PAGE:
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The NCATS high-throughput robotic screening system.

Tox21 Collaborators Release Strategic Plan for Chemical Testing

Leaders of the Toxicology in the 21st Century (Tox21) program have published a strategic and operational plan to address new research challenges.

Anticancer cells on a laptop

NCATS, Karolinska Institutet Scientists Attack Cancer’s Defenses

Scientists from NCATS and Sweden’s Karolinska Institutet have developed a potential new approach to fighting cancer by breaking down a defense system used by cancer cells.

Work with Us

NCATS pre-clinical programs and resources focus on key obstacles and inefficiencies in the translational process, overcoming bottlenecks that slow the development of new treatments for patients.

Learn more about how to access NCATS programs and expertise.

Testing & Predictive Models

Developing better model systems for drug and toxicity testing. Learn more.

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Efficacy & Toxicology

Providing the research community with robust, reliable tools for testing chemical safety and efficacy.

Molecular Targets

Developing new methods to validate potential drug targets efficiently and predictably.

Core Technologies

Using state-of-the-art resources to enable the ongoing operation of all NCATS translational research activities.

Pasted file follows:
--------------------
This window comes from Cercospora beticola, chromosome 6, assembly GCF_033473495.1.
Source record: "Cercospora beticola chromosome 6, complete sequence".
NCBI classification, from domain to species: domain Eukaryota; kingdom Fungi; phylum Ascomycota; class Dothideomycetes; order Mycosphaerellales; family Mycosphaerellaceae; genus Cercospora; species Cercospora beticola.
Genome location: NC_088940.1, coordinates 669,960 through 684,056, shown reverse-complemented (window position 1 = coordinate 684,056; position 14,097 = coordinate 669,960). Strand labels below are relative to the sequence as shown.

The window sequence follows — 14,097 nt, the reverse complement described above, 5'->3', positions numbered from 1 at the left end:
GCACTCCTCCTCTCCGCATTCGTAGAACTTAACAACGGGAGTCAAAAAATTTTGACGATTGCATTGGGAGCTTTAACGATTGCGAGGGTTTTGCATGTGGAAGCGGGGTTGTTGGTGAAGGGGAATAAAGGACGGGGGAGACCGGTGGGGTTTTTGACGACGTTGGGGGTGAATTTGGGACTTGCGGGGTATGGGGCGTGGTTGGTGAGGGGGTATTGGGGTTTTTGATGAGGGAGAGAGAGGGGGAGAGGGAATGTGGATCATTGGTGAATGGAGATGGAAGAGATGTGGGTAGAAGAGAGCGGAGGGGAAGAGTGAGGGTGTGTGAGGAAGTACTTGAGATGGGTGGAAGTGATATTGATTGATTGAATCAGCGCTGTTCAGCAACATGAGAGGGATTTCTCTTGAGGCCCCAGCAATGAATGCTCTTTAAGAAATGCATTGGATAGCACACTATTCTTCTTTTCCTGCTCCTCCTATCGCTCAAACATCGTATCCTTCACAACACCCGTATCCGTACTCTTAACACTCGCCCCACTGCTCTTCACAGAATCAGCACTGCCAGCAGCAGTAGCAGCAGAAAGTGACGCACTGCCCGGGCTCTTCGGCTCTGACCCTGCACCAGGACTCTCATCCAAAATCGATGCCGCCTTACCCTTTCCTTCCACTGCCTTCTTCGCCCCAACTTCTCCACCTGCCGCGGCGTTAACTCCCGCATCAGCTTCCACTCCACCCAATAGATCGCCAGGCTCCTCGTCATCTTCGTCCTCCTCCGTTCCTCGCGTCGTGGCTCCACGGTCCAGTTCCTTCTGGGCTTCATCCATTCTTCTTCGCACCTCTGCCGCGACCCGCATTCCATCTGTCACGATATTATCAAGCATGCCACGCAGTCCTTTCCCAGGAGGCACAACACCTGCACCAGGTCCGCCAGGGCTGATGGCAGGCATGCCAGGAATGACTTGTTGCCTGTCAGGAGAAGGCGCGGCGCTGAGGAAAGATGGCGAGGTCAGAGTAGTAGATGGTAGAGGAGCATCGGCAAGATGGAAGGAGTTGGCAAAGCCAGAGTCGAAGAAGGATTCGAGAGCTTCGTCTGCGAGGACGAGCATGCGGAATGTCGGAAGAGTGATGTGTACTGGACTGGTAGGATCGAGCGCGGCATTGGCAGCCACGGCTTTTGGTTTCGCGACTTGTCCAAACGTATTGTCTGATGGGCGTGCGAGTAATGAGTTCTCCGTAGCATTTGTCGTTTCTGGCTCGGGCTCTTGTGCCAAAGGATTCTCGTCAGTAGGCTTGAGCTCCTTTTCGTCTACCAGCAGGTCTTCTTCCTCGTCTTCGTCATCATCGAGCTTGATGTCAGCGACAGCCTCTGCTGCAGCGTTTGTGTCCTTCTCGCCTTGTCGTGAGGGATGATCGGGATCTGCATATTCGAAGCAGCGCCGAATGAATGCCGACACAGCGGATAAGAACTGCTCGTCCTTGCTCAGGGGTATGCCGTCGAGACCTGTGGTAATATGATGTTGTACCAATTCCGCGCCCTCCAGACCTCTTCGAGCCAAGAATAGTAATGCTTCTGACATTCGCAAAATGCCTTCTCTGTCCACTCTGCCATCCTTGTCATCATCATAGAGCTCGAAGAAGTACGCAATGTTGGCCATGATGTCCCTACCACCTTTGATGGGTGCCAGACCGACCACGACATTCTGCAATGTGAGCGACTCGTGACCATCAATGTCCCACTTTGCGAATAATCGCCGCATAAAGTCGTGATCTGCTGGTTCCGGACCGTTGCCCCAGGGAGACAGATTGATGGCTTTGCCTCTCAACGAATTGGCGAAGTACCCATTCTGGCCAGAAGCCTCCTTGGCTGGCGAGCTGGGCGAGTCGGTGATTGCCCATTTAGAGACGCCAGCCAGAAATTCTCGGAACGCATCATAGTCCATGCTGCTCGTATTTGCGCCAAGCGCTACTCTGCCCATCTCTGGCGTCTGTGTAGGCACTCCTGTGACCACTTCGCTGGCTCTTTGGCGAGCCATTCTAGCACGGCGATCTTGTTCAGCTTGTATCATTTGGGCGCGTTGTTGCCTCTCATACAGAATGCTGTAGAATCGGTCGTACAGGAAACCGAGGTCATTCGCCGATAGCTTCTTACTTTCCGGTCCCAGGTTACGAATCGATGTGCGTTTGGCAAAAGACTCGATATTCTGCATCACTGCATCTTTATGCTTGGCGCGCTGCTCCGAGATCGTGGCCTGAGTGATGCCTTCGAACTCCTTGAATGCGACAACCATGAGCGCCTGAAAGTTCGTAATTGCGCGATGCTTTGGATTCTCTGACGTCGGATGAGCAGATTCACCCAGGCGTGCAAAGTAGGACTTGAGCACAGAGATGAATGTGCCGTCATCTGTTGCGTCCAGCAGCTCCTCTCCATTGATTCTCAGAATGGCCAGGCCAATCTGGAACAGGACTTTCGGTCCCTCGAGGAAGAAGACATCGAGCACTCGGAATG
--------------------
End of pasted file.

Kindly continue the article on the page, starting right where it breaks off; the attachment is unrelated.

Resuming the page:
Translational Science Spectrum

Learn more about the science of translation.

Drug and Toxicity Testing at NCATS

Predicting biological effects of drugs, chemicals and therapeutic interventions is fraught with hazard. Approximately 80 percent of candidate drugs fail in human clinical trials because they are found to be unsafe or ineffective. More than 30 percent of promising medications have failed in clinical trials because they are found to be harmful to human health (i.e., they have high toxicity), despite costly pre-clinical studies in animal and cell models. Because these models often do not adequately represent human biology, they do not always accurately reflect how patients will react to an experimental compound.

A major area of emphasis at NCATS is the development of model systems for drug and toxicity testing that more closely resemble human physiology. Such advances could save enormous amounts of time and expense by preventing patients from being exposed to potentially harmful or ineffective candidate drugs in clinical studies. In addition, these models have the potential to provide useful information about the basic biology of disease and serve as improved testing platforms for predicting toxicity or other physiological processes as well as evaluating environmental chemicals.